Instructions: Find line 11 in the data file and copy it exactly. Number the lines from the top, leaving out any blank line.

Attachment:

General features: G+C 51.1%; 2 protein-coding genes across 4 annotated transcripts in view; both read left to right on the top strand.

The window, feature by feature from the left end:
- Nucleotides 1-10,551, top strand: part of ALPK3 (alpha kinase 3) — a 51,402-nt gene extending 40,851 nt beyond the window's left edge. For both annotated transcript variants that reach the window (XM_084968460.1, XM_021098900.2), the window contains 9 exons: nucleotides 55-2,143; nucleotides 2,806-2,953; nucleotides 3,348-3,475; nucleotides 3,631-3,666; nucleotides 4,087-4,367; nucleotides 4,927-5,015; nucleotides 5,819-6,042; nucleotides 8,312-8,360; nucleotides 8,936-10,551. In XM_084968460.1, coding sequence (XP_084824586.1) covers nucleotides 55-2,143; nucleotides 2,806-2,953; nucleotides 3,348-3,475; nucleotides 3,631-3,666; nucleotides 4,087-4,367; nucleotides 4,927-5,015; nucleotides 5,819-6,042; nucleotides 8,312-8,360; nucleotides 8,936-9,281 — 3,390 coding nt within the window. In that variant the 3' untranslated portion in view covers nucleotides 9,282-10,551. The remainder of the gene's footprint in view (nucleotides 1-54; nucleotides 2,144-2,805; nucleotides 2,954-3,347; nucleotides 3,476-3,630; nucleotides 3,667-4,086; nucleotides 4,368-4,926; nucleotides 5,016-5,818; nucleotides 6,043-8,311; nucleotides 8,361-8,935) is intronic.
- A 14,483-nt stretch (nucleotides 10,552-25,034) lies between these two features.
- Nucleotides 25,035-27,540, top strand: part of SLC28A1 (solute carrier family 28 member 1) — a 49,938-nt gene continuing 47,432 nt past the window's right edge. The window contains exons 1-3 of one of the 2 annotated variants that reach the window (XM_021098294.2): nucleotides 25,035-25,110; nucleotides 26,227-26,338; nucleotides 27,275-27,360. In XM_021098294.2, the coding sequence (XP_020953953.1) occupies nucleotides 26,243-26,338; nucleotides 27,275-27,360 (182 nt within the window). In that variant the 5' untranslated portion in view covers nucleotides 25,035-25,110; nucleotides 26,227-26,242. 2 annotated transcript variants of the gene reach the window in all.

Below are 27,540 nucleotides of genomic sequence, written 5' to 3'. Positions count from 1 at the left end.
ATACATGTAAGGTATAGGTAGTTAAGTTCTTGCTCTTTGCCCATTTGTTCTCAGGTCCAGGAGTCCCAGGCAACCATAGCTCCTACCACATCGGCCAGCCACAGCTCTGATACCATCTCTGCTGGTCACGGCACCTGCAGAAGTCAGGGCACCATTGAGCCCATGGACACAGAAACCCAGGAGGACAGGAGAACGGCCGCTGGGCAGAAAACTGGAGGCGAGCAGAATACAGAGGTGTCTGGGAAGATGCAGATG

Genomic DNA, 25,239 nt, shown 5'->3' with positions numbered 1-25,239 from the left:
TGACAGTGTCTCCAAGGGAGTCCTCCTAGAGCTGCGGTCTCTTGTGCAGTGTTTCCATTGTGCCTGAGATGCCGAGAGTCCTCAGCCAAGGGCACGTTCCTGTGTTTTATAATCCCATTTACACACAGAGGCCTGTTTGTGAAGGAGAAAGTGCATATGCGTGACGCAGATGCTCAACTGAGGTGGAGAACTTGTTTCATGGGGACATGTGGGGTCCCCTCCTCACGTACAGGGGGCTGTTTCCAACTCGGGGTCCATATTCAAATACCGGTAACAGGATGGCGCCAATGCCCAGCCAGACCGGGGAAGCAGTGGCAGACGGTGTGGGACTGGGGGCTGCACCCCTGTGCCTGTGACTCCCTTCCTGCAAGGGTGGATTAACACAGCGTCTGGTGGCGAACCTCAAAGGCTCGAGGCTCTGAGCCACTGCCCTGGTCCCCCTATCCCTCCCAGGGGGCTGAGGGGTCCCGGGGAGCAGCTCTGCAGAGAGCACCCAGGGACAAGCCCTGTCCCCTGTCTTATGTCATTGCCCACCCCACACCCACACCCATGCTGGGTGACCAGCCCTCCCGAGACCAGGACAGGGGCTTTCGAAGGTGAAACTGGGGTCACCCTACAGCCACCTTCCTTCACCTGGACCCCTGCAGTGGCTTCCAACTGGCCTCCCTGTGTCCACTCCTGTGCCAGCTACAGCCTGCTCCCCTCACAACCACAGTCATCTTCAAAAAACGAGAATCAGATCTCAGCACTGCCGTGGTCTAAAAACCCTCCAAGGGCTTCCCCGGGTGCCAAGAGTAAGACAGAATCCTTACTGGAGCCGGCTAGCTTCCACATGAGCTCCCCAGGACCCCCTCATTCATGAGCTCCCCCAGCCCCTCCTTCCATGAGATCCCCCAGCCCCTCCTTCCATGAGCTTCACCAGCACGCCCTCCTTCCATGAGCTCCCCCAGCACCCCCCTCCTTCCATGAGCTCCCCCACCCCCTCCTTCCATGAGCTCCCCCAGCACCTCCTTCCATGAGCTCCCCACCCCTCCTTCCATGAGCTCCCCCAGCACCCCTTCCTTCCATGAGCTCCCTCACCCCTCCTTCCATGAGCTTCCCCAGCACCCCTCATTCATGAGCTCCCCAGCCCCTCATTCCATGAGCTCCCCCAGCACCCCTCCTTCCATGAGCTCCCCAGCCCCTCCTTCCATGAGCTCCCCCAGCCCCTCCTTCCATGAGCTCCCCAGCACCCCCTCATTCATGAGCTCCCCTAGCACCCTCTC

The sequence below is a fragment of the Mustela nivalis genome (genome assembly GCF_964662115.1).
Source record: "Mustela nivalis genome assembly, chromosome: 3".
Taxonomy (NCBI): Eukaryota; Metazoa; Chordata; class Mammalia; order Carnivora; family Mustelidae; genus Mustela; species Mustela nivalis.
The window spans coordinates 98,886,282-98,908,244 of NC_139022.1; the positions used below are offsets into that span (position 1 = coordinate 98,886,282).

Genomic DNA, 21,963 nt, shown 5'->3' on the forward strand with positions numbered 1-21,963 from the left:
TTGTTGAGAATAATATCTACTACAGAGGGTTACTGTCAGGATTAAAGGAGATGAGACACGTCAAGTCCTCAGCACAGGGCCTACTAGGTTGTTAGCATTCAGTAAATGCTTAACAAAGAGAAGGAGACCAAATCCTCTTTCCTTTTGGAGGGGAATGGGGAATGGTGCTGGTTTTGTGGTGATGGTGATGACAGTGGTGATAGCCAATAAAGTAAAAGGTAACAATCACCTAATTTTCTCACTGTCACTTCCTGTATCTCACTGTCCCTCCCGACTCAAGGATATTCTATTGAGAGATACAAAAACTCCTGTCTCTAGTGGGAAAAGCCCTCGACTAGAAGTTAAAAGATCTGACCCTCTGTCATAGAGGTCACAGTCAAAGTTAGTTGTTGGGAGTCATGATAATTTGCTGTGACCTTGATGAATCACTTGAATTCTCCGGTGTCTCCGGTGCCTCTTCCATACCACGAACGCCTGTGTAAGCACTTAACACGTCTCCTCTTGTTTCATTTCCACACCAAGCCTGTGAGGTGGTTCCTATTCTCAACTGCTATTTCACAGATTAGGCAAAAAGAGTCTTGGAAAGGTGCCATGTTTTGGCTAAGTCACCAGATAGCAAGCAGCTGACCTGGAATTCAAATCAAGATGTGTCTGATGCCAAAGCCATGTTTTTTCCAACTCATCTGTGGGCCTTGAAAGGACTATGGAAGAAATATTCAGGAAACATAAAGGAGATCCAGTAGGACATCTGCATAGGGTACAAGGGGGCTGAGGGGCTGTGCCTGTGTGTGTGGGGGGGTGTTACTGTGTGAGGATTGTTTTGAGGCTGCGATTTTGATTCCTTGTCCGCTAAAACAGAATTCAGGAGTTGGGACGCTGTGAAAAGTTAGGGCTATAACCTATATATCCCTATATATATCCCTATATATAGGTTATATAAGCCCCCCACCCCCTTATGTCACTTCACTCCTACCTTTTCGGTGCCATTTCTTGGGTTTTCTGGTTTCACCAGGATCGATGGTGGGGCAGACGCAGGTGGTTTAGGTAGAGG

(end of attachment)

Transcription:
Source record: "Mustela nivalis genome assembly, chromosome: 3".